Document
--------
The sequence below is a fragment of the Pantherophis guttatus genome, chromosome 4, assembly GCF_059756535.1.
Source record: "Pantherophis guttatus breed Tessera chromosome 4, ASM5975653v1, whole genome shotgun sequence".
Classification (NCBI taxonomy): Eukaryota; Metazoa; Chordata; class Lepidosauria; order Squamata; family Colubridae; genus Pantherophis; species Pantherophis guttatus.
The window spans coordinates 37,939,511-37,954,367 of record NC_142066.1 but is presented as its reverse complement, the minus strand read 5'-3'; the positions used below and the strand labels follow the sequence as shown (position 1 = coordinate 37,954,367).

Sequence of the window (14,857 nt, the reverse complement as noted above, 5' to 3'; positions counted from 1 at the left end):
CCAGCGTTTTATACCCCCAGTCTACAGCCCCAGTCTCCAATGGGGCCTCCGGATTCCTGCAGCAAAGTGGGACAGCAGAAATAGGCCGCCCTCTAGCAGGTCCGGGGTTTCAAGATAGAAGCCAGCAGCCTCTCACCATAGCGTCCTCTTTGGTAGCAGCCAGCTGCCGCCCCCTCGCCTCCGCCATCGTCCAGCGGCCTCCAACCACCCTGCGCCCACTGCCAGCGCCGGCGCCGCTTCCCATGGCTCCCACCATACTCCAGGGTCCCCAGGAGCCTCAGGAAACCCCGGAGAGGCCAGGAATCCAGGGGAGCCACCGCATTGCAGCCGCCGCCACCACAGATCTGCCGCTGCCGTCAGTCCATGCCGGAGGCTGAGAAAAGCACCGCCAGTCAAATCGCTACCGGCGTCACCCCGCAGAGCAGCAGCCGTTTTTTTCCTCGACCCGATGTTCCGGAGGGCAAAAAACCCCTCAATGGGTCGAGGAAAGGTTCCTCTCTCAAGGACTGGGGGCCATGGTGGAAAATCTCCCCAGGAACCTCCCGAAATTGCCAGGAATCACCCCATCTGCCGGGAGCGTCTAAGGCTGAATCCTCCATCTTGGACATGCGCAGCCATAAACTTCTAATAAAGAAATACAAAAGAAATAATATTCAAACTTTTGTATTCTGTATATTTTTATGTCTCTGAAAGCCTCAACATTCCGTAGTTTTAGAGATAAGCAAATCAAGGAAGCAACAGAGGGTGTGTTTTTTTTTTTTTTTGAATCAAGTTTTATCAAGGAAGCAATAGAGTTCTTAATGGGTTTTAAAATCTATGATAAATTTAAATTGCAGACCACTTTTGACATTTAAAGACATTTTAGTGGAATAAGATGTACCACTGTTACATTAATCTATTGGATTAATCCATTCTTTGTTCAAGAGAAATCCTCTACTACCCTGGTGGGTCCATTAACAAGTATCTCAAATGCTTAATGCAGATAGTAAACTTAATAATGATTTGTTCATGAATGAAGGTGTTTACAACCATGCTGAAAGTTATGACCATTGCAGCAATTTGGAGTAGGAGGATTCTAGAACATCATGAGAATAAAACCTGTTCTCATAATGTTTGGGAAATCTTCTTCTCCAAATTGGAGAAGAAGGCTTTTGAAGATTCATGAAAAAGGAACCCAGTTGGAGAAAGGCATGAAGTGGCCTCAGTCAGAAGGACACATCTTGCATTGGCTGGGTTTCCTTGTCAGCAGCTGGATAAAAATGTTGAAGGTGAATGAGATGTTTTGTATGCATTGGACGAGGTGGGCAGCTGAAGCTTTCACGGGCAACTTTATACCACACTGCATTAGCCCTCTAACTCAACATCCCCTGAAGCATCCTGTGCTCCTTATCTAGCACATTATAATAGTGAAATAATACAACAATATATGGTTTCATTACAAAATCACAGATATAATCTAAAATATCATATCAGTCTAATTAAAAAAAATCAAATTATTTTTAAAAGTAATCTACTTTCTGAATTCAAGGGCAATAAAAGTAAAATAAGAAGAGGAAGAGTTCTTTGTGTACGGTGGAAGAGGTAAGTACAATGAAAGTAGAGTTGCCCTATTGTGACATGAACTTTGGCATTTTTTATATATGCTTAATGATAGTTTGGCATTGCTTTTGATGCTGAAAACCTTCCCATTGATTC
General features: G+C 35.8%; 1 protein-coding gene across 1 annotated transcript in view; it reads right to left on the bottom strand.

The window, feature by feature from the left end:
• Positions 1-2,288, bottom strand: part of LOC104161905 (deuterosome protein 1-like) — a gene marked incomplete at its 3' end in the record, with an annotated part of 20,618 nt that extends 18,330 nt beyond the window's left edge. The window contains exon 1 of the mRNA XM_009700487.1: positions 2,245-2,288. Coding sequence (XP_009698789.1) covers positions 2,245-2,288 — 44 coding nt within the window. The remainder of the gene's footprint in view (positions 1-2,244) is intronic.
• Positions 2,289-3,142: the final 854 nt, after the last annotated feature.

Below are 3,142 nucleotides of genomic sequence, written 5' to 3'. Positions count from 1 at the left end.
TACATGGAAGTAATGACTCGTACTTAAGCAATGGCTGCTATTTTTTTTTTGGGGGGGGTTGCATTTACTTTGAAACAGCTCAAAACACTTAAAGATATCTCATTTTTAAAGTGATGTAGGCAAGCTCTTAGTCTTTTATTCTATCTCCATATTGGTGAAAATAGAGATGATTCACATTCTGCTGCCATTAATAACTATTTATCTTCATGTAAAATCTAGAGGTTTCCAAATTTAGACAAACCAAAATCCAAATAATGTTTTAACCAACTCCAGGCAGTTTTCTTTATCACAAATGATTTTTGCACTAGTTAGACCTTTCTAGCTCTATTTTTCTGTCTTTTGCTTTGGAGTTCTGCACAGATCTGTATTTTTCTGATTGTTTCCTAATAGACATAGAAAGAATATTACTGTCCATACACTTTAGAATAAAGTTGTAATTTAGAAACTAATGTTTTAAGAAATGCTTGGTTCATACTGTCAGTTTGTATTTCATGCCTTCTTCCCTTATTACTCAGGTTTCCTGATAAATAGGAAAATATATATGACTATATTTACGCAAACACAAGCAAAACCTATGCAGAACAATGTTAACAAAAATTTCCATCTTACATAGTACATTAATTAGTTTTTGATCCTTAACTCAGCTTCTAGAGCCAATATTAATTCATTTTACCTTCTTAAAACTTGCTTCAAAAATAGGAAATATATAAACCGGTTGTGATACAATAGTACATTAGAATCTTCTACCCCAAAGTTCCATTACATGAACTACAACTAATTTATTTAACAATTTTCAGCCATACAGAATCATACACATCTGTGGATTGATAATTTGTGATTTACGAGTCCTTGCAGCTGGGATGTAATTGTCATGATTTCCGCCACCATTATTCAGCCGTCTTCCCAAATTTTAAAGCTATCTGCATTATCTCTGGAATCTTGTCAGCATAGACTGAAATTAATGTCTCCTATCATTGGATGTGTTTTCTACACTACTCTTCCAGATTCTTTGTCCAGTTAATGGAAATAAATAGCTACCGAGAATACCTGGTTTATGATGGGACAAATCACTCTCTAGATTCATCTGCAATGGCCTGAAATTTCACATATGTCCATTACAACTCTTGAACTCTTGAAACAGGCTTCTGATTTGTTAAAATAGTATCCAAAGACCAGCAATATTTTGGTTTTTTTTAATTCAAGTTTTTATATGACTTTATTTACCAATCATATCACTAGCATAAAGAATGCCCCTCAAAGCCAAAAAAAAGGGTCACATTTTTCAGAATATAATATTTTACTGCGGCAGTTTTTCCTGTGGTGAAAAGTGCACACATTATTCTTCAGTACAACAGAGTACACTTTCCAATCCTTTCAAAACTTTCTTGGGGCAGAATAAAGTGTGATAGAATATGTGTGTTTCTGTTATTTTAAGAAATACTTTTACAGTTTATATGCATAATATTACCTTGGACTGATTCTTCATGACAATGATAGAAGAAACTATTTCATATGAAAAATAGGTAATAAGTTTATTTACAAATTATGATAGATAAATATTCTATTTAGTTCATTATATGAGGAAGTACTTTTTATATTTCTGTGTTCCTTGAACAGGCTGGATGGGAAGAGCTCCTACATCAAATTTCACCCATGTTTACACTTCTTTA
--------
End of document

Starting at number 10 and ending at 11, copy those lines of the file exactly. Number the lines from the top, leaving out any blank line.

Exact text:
• Positions 2,289-3,142: the final 854 nt, after the last annotated feature.

Below are 3,142 nucleotides of genomic sequence, written 5' to 3'. Positions count from 1 at the left end.